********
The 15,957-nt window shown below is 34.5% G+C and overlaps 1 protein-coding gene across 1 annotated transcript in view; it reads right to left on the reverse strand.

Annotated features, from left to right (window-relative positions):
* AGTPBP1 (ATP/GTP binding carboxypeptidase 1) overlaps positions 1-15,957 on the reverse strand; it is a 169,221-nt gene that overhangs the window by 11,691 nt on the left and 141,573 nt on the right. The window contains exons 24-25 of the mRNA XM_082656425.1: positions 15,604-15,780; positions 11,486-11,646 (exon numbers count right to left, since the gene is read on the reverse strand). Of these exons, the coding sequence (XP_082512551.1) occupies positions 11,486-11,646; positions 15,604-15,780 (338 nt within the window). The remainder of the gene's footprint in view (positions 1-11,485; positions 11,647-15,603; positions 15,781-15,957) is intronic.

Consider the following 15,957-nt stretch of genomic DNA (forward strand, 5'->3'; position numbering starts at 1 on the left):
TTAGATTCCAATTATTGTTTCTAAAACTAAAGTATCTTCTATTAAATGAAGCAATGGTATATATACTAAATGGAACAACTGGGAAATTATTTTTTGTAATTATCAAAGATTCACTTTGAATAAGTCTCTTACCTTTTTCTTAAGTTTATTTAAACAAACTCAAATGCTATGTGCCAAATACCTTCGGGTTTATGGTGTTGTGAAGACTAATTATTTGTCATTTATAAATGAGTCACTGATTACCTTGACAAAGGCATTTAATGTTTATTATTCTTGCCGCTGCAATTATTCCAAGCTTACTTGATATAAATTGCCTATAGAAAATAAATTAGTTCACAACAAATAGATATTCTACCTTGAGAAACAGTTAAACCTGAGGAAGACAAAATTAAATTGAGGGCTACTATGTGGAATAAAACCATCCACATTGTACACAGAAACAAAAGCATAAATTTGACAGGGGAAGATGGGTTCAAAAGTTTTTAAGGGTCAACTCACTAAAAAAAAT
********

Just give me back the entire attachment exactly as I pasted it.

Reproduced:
The 15,957-nt window shown below is 34.5% G+C and overlaps 1 protein-coding gene across 1 annotated transcript in view; it reads right to left on the reverse strand.

Annotated features, from left to right (window-relative positions):
* AGTPBP1 (ATP/GTP binding carboxypeptidase 1) overlaps positions 1-15,957 on the reverse strand; it is a 169,221-nt gene that overhangs the window by 11,691 nt on the left and 141,573 nt on the right. The window contains exons 24-25 of the mRNA XM_082656425.1: positions 15,604-15,780; positions 11,486-11,646 (exon numbers count right to left, since the gene is read on the reverse strand). Of these exons, the coding sequence (XP_082512551.1) occupies positions 11,486-11,646; positions 15,604-15,780 (338 nt within the window). The remainder of the gene's footprint in view (positions 1-11,485; positions 11,647-15,603; positions 15,781-15,957) is intronic.

Consider the following 15,957-nt stretch of genomic DNA (forward strand, 5'->3'; position numbering starts at 1 on the left):
TTAGATTCCAATTATTGTTTCTAAAACTAAAGTATCTTCTATTAAATGAAGCAATGGTATATATACTAAATGGAACAACTGGGAAATTATTTTTTGTAATTATCAAAGATTCACTTTGAATAAGTCTCTTACCTTTTTCTTAAGTTTATTTAAACAAACTCAAATGCTATGTGCCAAATACCTTCGGGTTTATGGTGTTGTGAAGACTAATTATTTGTCATTTATAAATGAGTCACTGATTACCTTGACAAAGGCATTTAATGTTTATTATTCTTGCCGCTGCAATTATTCCAAGCTTACTTGATATAAATTGCCTATAGAAAATAAATTAGTTCACAACAAATAGATATTCTACCTTGAGAAACAGTTAAACCTGAGGAAGACAAAATTAAATTGAGGGCTACTATGTGGAATAAAACCATCCACATTGTACACAGAAACAAAAGCATAAATTTGACAGGGGAAGATGGGTTCAAAAGTTTTTAAGGGTCAACTCACTAAAAAAAAT